Once you’ve the core you can analyze it. In order to analyze the core file you need to install the gdb debugger. Done that you can debug the core as follow:

  1. Run the gdb: gdb ./<application executable name> -c <path to the core>. At this point the debugger will open a shell where you can run commands.
  2. Backtrace
    (gdb) bt
    #0 0x00007fff96a6ee42 in __semwait_signal ()
    #1 0x00007fff92d55dea in nanosleep ()
    #2 0x00000001060d7601 in _ntopSleepMSWhileSameState (file=0x105fa8d82 "main.c", line=678, ulDelay=5000) at util.c:4103
    #3 0x00000001060d77e9 in _ntopSleepWhileSameState (file=0x105fa8d82 "main.c", line=678, secs=5) at util.c:4131
    #4 0x0000000105f9eb09 in main (argc=6, argv=0x7fff65b99ae0) at main.c:678
  3. Show threads information
    (gdb) info threads
    6 0x00007fff96a6faf2 in read ()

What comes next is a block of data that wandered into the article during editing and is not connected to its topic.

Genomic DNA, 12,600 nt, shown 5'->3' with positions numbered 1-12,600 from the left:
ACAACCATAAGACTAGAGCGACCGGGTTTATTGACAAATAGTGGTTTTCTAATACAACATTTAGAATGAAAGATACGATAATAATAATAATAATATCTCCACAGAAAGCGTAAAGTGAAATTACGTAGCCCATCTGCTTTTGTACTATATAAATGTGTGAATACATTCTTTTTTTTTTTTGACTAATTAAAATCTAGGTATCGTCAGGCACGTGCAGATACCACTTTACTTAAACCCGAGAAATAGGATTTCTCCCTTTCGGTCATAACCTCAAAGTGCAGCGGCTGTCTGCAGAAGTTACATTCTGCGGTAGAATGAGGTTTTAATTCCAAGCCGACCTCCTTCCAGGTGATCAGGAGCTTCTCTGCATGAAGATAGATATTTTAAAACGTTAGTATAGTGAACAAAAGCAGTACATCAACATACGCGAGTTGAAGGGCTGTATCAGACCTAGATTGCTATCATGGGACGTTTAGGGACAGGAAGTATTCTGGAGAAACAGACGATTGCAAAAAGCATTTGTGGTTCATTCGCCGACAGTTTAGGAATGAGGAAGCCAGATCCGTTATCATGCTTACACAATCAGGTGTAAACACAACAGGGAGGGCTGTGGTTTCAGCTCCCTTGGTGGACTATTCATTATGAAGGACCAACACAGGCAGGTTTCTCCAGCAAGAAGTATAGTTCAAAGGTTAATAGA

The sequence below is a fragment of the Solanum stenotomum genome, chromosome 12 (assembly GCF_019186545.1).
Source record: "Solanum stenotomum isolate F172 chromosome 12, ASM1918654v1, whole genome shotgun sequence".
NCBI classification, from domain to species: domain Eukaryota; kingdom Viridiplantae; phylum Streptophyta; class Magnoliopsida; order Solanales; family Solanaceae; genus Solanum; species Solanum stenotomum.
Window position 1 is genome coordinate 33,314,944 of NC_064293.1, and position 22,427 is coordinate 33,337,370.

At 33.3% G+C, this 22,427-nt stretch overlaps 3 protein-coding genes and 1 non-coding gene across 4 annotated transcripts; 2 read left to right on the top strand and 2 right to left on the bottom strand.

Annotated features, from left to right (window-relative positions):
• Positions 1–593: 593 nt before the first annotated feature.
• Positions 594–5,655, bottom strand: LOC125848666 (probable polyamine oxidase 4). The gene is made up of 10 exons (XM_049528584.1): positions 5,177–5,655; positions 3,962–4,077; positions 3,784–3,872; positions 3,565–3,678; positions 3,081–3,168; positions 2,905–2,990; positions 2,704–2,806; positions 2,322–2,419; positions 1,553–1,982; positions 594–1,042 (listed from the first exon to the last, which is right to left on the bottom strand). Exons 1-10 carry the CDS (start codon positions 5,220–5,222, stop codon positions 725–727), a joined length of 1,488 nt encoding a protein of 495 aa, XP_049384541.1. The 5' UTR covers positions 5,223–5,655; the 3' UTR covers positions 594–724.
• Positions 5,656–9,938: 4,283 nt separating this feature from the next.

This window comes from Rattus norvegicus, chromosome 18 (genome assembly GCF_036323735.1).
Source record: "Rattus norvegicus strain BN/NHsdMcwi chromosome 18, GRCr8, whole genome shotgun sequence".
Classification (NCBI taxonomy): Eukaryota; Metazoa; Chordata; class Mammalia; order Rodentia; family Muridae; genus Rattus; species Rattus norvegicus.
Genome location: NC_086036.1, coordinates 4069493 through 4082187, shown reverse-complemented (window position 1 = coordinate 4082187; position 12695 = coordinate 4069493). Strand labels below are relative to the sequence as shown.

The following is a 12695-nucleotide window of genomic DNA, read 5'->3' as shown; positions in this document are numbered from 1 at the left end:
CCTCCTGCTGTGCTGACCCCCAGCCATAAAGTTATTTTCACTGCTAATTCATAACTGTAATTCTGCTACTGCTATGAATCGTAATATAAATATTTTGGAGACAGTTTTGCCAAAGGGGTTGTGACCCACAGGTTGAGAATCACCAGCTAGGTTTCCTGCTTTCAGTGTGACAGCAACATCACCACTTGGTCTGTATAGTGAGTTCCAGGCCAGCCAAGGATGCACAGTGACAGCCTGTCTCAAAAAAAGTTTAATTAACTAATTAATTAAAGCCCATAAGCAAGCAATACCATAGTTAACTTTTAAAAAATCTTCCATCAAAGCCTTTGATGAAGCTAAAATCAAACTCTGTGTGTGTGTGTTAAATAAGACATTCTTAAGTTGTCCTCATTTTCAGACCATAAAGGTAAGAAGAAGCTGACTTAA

5 0x00007fff96a6edf2 in select$DARWIN_EXTSN ()
    4 0x00007fff96a6ebca in __psynch_cvwait ()
    3 0x00007fff96a6ee42 in __semwait_signal ()
    2 0x00007fff96a6ee42 in __semwait_signal ()
    * 1 0x00007fff96a6ee42 in __semwait_signal ()

If you can’t figure out what is causing the application to crash, you can send us the generated core dump along with the ntopng binary for inspection.

Debugging Packaged Applications

ntop also distributes binary applications that can easily be debugged even when they run as services. On operating systems with systemd, generating cores for applications running as services require systemd-coredump executable. On ubuntu the executable and its ancillary services can be installed with a single package installation:

apt-get install systemd-coredump

Other distributions may have a slightly different name for the package. Once the package is installed, core dumps will automatically be generated for all the running services that undergo a crash. It may also be necessary to add LimitCORE=infinity to the service unit file’s [Service] section to prevent core dumps from being limited in size.

By default, systemd writes core dumps to the journal. In order to see generated core dumps, run:

coredumpctl list
TIME PID UID GID SIG PRESENT EXE
Wed 2018-05-30 15:02:14 BST 14595 0 0 11 * /bin/bash
Wed 2018-05-30 15:10:20 BST 22290 0 0 11 * /usr/bin/myapp
Wed 2018-05-30 15:50:38 BST 22739 0 0 11 * /usr/bin/myapp